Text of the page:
Are those distressed asset recapitalizations primarily on hotel or retail assets?

Murad: We’re seeing hotel stuff here and there but also in multifamily — there are situations where developers have overruns and realize they’re out of money, so they’re not writing checks to complete the project. So either lenders are taking those projects over, or they have to bring in a partner to complete it. People are looking at hotel deals and they’re trying to get as creative as possible with a view to redeveloping them as residential projects.

Word on the street is that the fourth quarter is going to be busy with distressed transactions.

Murad: I think the activity will continue to grow through this year and I think you’ll see more distress into early next year, honestly. The opportunities we saw in the first half of the year weren’t significant discounts; a lot of notes were selling at par or 98 cents on the dollar. And it was mostly because people were trying to free up liquidity on their balance sheet. But now, as loans start to mature and as capital calls are underway, we’re definitely in a new world.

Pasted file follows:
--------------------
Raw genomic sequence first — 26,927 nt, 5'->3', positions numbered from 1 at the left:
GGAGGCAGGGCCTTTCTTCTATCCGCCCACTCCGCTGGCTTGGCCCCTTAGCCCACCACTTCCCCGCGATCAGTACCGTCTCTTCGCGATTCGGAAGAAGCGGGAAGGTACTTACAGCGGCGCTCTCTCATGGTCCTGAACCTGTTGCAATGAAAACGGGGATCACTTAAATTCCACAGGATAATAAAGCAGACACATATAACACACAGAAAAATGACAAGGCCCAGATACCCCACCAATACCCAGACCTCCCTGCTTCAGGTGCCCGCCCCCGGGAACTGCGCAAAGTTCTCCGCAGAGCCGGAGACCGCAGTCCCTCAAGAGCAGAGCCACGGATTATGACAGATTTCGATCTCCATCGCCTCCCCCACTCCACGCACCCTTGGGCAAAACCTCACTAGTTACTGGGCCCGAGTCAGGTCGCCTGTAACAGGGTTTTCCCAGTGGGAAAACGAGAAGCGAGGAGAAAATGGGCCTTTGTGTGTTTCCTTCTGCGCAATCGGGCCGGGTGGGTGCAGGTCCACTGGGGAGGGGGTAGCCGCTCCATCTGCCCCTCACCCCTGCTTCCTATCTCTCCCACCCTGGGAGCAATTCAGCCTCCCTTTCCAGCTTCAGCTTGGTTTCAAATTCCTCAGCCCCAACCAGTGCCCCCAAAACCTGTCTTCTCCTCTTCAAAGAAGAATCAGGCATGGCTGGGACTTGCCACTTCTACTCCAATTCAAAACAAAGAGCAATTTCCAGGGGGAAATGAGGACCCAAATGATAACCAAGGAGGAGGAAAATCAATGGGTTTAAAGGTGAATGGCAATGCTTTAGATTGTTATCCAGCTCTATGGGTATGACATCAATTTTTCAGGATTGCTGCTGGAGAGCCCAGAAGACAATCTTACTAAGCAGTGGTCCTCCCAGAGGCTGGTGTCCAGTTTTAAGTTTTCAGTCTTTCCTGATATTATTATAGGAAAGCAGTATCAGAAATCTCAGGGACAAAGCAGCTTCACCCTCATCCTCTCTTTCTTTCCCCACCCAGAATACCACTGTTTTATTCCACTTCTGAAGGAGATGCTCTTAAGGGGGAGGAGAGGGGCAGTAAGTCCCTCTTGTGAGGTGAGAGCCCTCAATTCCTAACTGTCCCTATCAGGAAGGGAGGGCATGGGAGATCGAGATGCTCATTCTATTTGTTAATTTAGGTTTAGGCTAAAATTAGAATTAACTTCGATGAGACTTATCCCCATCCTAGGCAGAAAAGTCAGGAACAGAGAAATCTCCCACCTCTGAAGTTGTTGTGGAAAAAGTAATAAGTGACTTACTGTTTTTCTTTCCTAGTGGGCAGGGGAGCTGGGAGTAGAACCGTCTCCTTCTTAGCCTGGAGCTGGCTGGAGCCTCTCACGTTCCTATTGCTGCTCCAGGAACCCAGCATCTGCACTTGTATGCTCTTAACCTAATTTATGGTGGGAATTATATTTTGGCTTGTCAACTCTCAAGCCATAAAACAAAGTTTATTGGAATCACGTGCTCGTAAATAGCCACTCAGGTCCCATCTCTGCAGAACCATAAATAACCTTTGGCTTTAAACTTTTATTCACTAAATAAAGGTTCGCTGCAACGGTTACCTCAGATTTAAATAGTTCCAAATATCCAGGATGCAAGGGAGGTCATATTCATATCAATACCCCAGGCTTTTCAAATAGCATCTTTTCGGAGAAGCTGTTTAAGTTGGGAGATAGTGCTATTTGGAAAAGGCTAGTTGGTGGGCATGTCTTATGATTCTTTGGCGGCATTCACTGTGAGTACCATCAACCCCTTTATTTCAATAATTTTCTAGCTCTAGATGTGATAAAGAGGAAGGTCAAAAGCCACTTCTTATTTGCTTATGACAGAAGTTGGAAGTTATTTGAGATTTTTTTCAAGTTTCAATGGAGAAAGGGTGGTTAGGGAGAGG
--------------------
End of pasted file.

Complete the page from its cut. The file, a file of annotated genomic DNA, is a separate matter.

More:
Hakim: I’m older than James, so I have the benefit of experience from the last time around. Last time there was no money and no equity. This crisis is the opposite; everybody has money. And everyone’s expecting these giant discounts. We got phone calls, literally every day for a while, from people saying, “I want to buy something discounted.” But there’s too much money. New York is going through some hard times, but the theme of everyone having money is really incredible. When this all plays out they’re expecting to get the same discounts they got in 2009, and they’re not going to get those discounts. There will be a reduction of course, but you won’t see what you saw in 2009 or 2010 or even 2011.

Do you notice a big shift in lender and borrower behavior this time around?

Hakim: There’s an understanding that this is not a financial crisis and people are working together. This is a pandemic, but if this is still here a year from now, everything I’m telling you is wrong. Everything. If COVID still exists 12 months from today, it’s game over, game set match. Everything is collapsed and there is no hotel market, there’s no condo market and the banks are going to be in trouble because they can’t go a year without getting a payment on a hotel loan. So 12 months from today, we’re going to have real issues if this is still in play. But when we do get back to normal, the market will make a giant rebound.

What has been the biggest lesson learned during COVID?

Murad: I think the biggest thing highlighted is that time kills deals. You get so used to your process of how long a loan takes to close and COVID has shown that the world can change on the flick of a switch. We went  to bed in one lending environment and woke up in a completely different one.